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by Anne Chambers
What a glorious end to May. Chelsea Flower Show brought the sunshine and heat in abundance and now for the Jubilee weekend it has reverted to endless rain and cold.
We didn’t go to Chelsea itself but watched rather too much coverage on the television, particularly of celebrities being interviewed. On the Monday night of Chelsea we had a lovely invitation from the New York Botanic Garden to have dinner in London with their patrons and many of the finest gardeners of this country. We were thrilled to be there in such a distinguished crowd and I had the good fortune to ask Roy Lancaster if he knew where to get a good Schitzophragma integrifolium for the Wilson garden in Chipping Campden. He said he had collected seed two or three years ago from the same mountain from which Wilson had originally collected seed, and that we could have one of his plants. Result !
The garden has burst out with the heat and at long last the banksiae rose and wisteria are full out having been in bud for about four weeks. The tree paeonies have never flowered better and have been much admired by visitors. The borders are filling and the roses beginning to flower. I am thrilled that my rose La Follette, a tender rose that thrives in the South of France has flowered for the first time. It is a stunning with enormous pink/apricot flowers but a big climber and is starting to cover the roof of the old garage.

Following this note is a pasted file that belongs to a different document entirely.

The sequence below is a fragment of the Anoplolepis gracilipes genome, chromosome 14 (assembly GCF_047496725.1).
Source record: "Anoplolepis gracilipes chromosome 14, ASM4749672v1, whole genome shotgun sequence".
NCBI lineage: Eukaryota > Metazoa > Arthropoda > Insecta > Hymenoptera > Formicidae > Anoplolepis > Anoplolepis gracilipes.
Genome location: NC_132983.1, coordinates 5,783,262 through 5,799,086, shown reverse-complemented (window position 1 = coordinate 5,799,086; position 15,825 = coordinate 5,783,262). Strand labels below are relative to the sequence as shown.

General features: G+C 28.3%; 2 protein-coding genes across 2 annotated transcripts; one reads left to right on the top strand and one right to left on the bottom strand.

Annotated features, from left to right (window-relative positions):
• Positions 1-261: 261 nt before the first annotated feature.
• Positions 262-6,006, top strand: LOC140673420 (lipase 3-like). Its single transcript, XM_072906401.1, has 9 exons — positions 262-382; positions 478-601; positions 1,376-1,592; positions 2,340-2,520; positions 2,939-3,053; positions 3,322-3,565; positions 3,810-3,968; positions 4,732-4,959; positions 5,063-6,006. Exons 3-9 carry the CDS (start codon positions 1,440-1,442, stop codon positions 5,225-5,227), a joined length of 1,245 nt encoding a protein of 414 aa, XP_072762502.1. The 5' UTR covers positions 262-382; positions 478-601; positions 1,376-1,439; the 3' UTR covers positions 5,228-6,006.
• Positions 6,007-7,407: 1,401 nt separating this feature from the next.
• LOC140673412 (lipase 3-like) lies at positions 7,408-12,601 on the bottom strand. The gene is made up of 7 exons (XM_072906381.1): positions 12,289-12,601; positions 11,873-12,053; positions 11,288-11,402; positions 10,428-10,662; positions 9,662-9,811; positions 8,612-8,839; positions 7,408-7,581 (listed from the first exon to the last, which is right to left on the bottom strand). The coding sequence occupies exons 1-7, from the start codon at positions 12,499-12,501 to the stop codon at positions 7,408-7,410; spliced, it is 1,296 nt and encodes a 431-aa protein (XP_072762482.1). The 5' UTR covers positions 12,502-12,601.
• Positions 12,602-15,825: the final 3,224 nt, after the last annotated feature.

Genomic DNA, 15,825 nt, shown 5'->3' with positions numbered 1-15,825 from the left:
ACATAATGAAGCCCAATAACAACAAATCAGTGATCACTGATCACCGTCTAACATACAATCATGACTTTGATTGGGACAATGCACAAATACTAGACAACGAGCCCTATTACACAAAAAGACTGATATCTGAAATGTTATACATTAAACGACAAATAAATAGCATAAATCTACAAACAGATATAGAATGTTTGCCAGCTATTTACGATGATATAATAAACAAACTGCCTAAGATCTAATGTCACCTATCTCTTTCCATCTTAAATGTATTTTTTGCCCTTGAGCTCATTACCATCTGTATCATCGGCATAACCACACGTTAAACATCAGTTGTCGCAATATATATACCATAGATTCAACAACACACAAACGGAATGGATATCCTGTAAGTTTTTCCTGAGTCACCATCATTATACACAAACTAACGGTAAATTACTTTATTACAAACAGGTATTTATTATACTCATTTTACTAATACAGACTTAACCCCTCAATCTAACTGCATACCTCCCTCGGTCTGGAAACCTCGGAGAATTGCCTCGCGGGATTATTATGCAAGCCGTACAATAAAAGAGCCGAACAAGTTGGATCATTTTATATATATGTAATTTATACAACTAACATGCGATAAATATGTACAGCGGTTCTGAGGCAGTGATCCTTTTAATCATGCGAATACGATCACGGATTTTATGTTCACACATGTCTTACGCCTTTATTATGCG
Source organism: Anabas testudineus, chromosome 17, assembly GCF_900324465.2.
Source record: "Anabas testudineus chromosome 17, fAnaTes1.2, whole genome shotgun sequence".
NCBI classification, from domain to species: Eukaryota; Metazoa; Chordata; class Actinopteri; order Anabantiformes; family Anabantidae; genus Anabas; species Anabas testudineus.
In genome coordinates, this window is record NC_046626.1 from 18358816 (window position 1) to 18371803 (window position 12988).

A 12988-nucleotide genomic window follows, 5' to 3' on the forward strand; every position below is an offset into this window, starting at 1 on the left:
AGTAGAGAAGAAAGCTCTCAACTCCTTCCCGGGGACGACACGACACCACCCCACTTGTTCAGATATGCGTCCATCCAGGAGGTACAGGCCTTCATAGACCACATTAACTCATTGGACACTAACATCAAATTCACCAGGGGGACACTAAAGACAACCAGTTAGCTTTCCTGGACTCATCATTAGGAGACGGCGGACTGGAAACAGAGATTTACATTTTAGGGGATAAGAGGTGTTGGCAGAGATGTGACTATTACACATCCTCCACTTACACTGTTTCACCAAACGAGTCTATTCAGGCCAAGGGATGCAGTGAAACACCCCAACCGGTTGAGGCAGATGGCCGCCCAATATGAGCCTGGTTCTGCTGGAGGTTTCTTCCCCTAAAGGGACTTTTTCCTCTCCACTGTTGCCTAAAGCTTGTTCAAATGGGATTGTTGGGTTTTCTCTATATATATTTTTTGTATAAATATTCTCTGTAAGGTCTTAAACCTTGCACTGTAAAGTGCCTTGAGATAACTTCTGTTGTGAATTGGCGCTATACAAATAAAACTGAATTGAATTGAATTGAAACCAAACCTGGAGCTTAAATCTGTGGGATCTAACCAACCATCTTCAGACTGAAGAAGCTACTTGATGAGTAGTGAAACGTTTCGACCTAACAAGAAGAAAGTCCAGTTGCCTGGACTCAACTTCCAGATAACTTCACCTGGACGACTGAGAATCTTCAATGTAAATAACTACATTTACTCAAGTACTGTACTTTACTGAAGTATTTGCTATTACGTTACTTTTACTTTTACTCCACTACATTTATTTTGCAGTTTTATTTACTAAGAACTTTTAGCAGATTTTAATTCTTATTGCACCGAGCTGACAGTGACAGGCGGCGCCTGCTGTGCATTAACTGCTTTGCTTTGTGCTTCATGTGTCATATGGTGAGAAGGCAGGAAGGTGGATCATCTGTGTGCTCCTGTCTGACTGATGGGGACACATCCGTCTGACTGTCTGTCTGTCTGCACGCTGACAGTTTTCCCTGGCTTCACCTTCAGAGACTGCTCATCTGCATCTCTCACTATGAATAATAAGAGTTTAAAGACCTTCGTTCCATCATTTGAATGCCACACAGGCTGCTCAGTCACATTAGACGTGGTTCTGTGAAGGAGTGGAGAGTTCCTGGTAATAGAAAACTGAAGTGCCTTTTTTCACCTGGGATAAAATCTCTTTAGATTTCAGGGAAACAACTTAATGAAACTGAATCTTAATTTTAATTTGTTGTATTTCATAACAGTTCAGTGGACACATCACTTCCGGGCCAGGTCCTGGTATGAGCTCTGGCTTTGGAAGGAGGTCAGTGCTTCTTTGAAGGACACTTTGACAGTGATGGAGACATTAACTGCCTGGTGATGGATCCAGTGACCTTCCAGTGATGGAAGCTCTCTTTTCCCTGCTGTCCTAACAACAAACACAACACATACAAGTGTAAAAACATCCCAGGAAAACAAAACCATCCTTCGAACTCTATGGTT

The abutilons which seed themselves freely in the lower garden are full out and combined with lilac hesperis look great. The lower garden is at its best in May with the crinodendron and Philadelphus delavayii Nyman’s form stealing the show.
We have replaced the tulips in the large pots with summer displays and in fact have dug up all the tulips throughout the garden as I find they do not return with any vigour the following year, unlike the alliums and lilies which have all appeared. I am engaged in a war against the ghastly lily beetle and I manage to kill three or four daily. As a result the lilies are looking healthy and well. It is the time for planting out the tender salvias, very useful to fill any gaps. Dahlias also help to add bulk in the yellow border as well as in the red border.
Ebrington, our local village, has had eight stone seats made to mark the parish boundaries for the Diamond Jubilee. We had the great unveiling yesterday by the Lord Lieutenant of Gloucestershire, Dame Janet Trotter followed by a wonderful tea in the village hall. There was a large turn out and feel it is a fitting tribute to the Queen who has been such a tower of strength and solid as a rock over the past sixty years.